Become a member and get exclusive access to articles, live sessions and more!
Start Your Free Trial

Storms/Nocturnes: Via

JazzTimes may earn a small commission if you buy something using one of the retail links in our articles. JazzTimes does not accept money for any editorial recommendations. Read more about our policy here. Thanks for supporting JazzTimes.

Storms/Nocturnes-reedman Tim Garland, pianist Geoffrey Keezer and vibraphonist Joe Locke-originally evolved out of the septet Garland led on his Made By Walking project in 2000. This percussion-less trio format illuminates the interweaving voices’ subtleties, strengths and dexterity. However, it also challenges them to be fully realized at all times; in other words, there’s no sonic cushion, no rhythmic safety net, to fall back on. Many of these pieces feature dauntingly complex structures, progressing through multiple shifts in time and key signatures and moving from unison through counterpoint to free improvisation (both solo and collective) and back again. At the same time, the sparse ambience and unforced rhythmic impetus are appropriate and evocative. The overriding mood is meditative and questing yet playful.

On the tightly constructed “Ripertoli,” Keezer’s piano solo arises out of the three-way aural latticework, reiterating and then elaborating on the themes that have been collectively expressed; Garland’s soprano skitters with delight; and Locke’s vibes evoke an almost onomatopoetic image of quick-dancing feet. “Lake of Weathers” is appropriately rife with eddies, ripples and undulations. “Ambleside Nights,” named for a town in northern England, is imbued with British drollery: improvisational good humor within crisp, tightly structured frameworks. Garland’s breath-softened alto solo outlines contours that circle and veer with easy grace. He avoids the twin alto traps of timbral syrup and overly Bird-like harshness and forced angularity.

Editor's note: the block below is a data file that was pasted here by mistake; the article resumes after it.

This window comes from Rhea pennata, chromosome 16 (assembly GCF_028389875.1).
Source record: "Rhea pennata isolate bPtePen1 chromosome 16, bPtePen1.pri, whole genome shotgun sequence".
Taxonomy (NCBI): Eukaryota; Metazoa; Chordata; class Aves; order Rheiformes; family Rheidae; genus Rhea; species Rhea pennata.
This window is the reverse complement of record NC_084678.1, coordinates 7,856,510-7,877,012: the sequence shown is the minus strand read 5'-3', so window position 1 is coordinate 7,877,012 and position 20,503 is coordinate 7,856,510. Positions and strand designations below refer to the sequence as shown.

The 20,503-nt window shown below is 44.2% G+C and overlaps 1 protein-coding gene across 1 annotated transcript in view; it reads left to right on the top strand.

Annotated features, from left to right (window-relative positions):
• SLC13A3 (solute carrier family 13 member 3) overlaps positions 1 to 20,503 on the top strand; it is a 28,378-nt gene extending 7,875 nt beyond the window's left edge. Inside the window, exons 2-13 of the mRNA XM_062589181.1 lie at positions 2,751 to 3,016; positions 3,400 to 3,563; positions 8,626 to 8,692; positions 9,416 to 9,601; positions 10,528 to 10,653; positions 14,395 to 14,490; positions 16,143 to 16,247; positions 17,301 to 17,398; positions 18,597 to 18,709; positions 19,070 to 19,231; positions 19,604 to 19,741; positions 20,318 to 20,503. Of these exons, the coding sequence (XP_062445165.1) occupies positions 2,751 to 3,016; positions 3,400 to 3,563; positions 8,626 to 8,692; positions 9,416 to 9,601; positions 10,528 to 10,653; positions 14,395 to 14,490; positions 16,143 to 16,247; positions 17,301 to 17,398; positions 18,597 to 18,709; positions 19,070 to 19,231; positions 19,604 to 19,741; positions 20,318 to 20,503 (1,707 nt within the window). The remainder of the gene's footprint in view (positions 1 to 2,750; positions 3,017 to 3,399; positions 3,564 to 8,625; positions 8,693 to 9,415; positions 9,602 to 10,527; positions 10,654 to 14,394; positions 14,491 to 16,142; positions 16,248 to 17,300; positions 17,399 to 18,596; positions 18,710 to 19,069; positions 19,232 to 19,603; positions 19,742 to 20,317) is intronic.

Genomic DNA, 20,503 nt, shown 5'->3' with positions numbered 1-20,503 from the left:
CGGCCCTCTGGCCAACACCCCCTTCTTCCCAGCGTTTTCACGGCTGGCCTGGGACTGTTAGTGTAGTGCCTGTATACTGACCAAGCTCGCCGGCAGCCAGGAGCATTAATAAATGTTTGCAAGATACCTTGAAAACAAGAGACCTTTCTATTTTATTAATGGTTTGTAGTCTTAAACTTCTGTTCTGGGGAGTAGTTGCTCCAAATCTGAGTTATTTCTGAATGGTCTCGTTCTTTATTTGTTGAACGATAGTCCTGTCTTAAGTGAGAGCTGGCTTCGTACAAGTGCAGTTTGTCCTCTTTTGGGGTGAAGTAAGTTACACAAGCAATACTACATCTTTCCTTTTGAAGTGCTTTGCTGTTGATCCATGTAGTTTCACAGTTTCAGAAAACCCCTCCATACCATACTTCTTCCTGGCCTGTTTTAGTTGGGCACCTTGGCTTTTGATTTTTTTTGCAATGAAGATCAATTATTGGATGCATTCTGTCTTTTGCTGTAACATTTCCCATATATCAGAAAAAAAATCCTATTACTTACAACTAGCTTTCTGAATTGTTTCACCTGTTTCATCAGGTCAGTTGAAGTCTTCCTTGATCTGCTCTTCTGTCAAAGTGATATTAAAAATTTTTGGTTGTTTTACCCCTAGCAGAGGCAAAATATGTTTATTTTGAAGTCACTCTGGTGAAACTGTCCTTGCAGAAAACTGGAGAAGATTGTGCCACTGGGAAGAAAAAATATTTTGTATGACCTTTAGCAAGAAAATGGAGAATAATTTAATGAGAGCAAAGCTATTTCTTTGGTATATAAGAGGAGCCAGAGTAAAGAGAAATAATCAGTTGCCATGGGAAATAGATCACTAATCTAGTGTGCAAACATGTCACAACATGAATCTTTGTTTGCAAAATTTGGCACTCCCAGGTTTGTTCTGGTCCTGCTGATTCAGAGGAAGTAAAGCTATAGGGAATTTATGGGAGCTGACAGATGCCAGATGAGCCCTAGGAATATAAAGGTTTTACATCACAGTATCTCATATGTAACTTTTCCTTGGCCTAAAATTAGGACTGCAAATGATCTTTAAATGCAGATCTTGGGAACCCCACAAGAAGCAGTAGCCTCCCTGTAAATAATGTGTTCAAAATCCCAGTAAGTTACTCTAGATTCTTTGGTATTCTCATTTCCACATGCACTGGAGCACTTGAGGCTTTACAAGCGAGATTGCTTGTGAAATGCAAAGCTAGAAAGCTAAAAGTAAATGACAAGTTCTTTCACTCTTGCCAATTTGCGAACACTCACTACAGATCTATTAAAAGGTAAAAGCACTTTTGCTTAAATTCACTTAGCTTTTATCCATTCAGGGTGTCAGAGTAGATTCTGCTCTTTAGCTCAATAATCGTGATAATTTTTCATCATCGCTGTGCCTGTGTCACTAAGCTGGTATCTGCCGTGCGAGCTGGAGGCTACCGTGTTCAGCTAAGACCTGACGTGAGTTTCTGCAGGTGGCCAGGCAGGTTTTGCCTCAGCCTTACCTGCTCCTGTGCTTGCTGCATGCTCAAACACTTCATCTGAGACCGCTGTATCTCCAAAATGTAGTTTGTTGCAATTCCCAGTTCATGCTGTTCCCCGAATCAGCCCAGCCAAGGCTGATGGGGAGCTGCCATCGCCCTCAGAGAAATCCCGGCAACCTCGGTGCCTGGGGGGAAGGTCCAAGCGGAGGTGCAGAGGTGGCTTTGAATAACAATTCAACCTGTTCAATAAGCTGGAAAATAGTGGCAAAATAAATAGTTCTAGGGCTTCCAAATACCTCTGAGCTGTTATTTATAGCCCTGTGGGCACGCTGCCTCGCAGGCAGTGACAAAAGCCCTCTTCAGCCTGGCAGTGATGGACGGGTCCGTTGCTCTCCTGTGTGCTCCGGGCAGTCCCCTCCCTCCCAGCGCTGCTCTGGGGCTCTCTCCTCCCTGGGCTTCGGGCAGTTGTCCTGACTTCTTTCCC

Start Your Free Trial to Continue Reading

Become a JazzTimes member to explore our complete archive of interviews, profiles, columns, and reviews written by music's best journalists and critics.
Originally Published